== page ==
Dutch parents need a serious wake up call, better late than never.

    1. I am aware of what you state, Annemieke. However, misinterpretation and almost impossiblle usage of LPW 5a is a whole different ballgame. I merely stated the law as it is right now (regarding options as they are described in LPW), and not particularly how our legal and school system ‘abuses’ LPW 5a.

      Though our battle is about freedom of education, our main focus will be on the discriminating part LPW 8.2.

      And thank you for your support and loving words!

  4. The law is flawed (as I see it) – there should be a logical order:
    1. Children have the right to learn (constitution);
    2. Children are adolescent, therefore parents/caretakers have the obligation to enable 1;
    3. The state can’t enforce this (2) onto parents without proper support, therefore public schools and/or other measures are needed.

    Now, to make sure your child is able to learn anything, you need to find the proper setting. The fact that a lot of children underperform at school is because for them the specific setting is not enabling them to really learn.

    So first of all, sending the child to school doesn’t mean that part 2 has been fulfilled and second, not sending the child to school doesn’t mean that part 2 has not been fulfilled. This is why the law is flawed and the key performance indicator (KPI) is misleading. Above all this, when you do homeschooling you don’t get any money to enable the study, which is provided for children going to school (discrimination?).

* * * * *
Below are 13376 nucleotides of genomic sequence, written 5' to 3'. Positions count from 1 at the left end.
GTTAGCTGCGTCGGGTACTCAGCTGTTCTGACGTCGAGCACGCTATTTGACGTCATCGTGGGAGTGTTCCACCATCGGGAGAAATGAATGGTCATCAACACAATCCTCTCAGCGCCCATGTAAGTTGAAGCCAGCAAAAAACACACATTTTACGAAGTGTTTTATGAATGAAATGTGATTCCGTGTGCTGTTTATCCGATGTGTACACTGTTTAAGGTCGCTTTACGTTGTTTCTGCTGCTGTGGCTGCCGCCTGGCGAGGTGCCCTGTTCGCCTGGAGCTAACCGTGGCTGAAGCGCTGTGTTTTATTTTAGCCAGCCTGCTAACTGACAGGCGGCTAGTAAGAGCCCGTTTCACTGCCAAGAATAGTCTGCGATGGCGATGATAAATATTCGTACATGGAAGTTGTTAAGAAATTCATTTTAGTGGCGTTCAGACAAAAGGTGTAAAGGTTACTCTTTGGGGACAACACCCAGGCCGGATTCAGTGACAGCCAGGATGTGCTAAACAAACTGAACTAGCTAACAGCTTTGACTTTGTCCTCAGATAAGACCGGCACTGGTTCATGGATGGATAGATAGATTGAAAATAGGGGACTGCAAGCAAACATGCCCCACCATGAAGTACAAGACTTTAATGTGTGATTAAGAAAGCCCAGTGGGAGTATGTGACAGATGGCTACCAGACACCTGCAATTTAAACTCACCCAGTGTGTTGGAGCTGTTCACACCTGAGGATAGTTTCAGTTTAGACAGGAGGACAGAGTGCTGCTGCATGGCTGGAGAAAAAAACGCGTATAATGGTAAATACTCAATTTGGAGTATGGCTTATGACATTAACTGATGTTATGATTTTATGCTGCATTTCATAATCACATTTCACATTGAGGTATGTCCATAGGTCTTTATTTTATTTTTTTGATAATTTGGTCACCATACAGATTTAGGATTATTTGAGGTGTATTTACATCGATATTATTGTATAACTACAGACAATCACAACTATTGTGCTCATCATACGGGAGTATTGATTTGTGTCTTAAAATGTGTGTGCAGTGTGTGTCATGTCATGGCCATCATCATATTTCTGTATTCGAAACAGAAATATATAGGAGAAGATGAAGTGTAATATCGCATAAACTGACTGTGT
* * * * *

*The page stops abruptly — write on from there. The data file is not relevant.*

We did homeschooling for our son from 5 – 10 years old, he was very motivated and at the moment he’s at a VWO+ with very good grades. Nobody can convince me school is the only good option to teach children what they need. The main problem is that the dutch government doesn’t want to spend money on homeschooling and wants to monitor children from 0 to 18 years (just wait for leerplicht starting at 4, obligation to enlist for ‘consultatiebureau’ and ‘GGD’).

    Send me details for supporting you.

    1. Hi Danny, thank you for your support!

      I totally agree on that the point of view regarding schooling children should be the other way arround, which is why our school system doesn’t work right now.

      I’ve sent you an e-mail with further information.